There is a school of thought in the entrepreneurial self-help literature that says you should start before you’re ready. Nobody’s perfect, goes the logic, and waiting until all of your ducks are in a row is often just a stalling tactic for those too afraid to get their venture up and running. It’s a management tactic that can have varying degrees of return, but one that comes to mind after several visits to Raul’s Maya del Sol in North Charleston’s Park Circle neighborhood.
After all, why else would you open a restaurant comprised of little more than a take-out window and a dining patio in the middle of October? But Raul Sanchez, owner and executive chef of Maya del Sol, did just that, and he hasn’t looked back. He’s been buoyed by support from a pre-existing customer base that still mourns the late 2012 closure of Raul’s Taqueria and Mexican Grill restaurant on Rivers Avenue.
The patio has been commanding a steady stream of lunch traffic since opening at the end of Montague Avenue. Tacos ($3) arrive on corn tortillas made in-house and with proteins like low-and-slow marinated beef barbacoa or peppery cuts of carne asada. The al pastor torta ($7) comes on a hoagie roll rather than the telera bun billed on the menu, with a charred top belying its time under a sandwich press. A layer of pinto beans are topped with spicy marinated pork, mashed avocado, shredded lettuce, and lime mayo. The torta is very good, spicy but not overpowering, the type of heat that lingers at the back of the throat yet doesn’t demand endless glasses of water. It’s accompanied by a mild tomatillo salsa but would have been better served by a drizzle of lime juice to brighten the avocado.
At dinner, a rotating menu of specials keeps the evening options fresh for repeat customers. The pork chops ($15) are delightfully moist and surprisingly tender and come drenched in dark red pasilla chile sauce that was more smoke than spice. The sauce that adorns the enchiladas verdes ($14) is a spicy mess of muted chartreuse with roasted tomatillos counterbalancing the heat of the chiles. The ubiquitous Mexican Coke is on the menu, along with the classic version and its affiliated brands of soda, but alcohol is not (it’s strictly BYOB at Raul’s).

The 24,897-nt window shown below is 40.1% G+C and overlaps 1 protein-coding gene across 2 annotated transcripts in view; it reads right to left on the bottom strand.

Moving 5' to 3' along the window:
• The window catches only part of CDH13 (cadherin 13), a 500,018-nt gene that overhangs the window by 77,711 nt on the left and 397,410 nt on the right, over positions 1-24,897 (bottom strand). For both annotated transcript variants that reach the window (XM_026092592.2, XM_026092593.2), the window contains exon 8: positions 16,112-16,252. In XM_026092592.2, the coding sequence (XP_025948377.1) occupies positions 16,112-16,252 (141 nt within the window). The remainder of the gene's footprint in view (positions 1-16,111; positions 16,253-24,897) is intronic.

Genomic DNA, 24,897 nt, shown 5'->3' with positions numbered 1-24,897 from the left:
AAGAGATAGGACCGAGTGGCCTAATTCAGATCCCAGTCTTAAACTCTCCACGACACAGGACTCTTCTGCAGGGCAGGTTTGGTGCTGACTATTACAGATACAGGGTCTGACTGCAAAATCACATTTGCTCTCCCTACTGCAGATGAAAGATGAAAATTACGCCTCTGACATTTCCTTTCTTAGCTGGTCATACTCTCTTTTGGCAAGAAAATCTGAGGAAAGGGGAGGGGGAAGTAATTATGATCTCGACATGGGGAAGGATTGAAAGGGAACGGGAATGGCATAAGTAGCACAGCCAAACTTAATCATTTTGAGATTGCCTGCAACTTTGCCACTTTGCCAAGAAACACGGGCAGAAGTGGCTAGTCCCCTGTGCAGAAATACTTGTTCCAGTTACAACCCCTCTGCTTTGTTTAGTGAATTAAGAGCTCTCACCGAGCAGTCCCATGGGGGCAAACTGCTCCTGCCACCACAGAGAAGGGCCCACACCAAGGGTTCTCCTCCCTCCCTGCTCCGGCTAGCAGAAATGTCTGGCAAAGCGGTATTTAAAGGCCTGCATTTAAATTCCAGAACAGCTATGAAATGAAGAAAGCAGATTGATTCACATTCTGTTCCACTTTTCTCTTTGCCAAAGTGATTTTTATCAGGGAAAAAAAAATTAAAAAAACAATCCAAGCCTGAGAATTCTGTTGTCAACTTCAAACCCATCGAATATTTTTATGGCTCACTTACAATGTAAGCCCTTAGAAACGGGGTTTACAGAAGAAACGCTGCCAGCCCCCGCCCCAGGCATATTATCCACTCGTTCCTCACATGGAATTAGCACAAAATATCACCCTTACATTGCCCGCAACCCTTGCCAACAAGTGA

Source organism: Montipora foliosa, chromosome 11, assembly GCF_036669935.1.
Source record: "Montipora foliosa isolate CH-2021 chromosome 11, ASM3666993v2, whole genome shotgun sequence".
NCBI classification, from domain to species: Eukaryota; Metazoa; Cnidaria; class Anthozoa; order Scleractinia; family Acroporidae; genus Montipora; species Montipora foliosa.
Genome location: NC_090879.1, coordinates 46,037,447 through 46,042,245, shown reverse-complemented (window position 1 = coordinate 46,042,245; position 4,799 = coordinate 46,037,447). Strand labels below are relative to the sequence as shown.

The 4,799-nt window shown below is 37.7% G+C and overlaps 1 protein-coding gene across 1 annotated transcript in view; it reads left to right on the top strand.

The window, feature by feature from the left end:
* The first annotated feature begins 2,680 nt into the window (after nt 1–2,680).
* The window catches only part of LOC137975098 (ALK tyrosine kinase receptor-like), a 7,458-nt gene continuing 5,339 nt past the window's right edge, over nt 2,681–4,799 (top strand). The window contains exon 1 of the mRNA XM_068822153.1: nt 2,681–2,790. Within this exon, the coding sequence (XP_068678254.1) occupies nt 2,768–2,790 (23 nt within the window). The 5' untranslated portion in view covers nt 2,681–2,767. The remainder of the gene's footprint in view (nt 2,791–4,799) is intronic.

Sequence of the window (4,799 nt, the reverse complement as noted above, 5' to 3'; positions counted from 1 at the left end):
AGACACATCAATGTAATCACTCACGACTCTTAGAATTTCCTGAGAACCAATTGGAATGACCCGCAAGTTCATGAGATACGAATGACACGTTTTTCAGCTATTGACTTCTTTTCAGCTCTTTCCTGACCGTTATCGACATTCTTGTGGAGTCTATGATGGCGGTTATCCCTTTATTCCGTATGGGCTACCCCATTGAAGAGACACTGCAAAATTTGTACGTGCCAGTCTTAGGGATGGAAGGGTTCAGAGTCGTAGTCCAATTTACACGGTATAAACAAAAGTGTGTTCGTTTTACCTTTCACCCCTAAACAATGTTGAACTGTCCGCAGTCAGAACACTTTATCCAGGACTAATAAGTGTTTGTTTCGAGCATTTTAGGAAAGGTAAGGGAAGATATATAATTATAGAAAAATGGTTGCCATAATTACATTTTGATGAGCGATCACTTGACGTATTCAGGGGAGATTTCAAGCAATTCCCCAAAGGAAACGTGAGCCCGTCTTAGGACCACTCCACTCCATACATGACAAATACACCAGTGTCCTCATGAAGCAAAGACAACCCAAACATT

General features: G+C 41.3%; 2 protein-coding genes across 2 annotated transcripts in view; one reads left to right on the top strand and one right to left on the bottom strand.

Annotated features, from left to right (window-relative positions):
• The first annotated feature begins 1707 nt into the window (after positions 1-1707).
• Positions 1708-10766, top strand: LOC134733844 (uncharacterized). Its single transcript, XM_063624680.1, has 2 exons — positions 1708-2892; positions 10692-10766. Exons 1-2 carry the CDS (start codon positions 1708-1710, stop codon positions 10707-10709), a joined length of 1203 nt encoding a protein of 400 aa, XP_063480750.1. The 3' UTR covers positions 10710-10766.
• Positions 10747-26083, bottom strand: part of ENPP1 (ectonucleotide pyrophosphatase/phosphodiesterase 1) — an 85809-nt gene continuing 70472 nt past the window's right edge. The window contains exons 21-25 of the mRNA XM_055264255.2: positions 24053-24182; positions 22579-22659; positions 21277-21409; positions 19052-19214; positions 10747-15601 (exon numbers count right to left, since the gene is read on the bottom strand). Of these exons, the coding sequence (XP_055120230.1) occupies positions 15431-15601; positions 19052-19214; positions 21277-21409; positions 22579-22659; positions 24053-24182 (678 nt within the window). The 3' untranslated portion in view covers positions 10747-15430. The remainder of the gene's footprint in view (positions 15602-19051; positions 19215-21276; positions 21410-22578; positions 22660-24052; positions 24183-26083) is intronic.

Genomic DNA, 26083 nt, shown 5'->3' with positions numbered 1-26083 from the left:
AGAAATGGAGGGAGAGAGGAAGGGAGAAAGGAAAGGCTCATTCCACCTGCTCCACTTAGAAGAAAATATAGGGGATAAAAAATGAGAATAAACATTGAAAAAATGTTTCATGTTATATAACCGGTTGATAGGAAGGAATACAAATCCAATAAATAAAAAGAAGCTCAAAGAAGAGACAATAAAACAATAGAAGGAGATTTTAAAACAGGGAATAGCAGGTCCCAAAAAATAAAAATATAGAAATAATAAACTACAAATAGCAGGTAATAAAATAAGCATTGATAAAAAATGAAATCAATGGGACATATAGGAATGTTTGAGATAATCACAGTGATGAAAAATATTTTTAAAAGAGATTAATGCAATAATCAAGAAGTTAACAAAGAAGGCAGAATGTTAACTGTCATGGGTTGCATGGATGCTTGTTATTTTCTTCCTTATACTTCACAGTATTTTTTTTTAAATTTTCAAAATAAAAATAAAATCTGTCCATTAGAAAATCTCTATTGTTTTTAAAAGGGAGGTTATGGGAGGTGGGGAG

Maya del Sol’s brunch picks up where Sanchez’s former restaurant left off, with his popular rosemary pancakes ($9) anchoring the favorites section of the menu. The fluffy griddle cakes aren’t dominated by their rosemary flavor, but come big and stacked three to a plate. The additional two eggs and bacon will please the cost-conscious diner. Every second Sunday of the month, Maya del Sol offers its tamales breakfast ($8) of three pork tamales topped with eggs. The presentation may be a mild disappointment to tamale fans that like to see remnants of corn husks artfully adorned on the side of their plate. Here, the tamales are naked and hiding under a mess of eggs, the red or green chile sauce of your choosing, and queso fresco. They were super hot and demanded a second and then third glass of water, with a robust pork flavor that keeps you eating. The sweet almond tamales ($2.50) are warm forkfuls of slightly sweet masa that needed no support from the accompanying bourbon cream sauce.
The service is friendly but will need some work to improve as the restaurant moves into its indoor space with a presumably more traditional tableside exchange. Confusion about the point of sale system, incorrect orders, and a lack of child seats were all encountered on various visits, with the universal apology hinging on the unspoken, “We’re still getting the hang of this.”
The dining space itself is a work in progress as the restaurant moves its primary dining room from the patio to the adjacent indoor space that used to belong to the Park Circle Antiques Mall. At a recent dinner in the new space, the empty walls and sparse furniture gave the room a feeling that was at once awkward and interesting. The interior looked more like a modern art gallery than a restaurant — but that’s where the excitement surrounding Maya del Sol lies, with its talented kitchen and wide-open possibility.
Diners seeking authentic, well-executed Mexican cuisine at a comfortable price point should flock to Maya del Sol. Those looking for stylish interiors and flawless service shouldn’t avoid it but had better temper their expectations.
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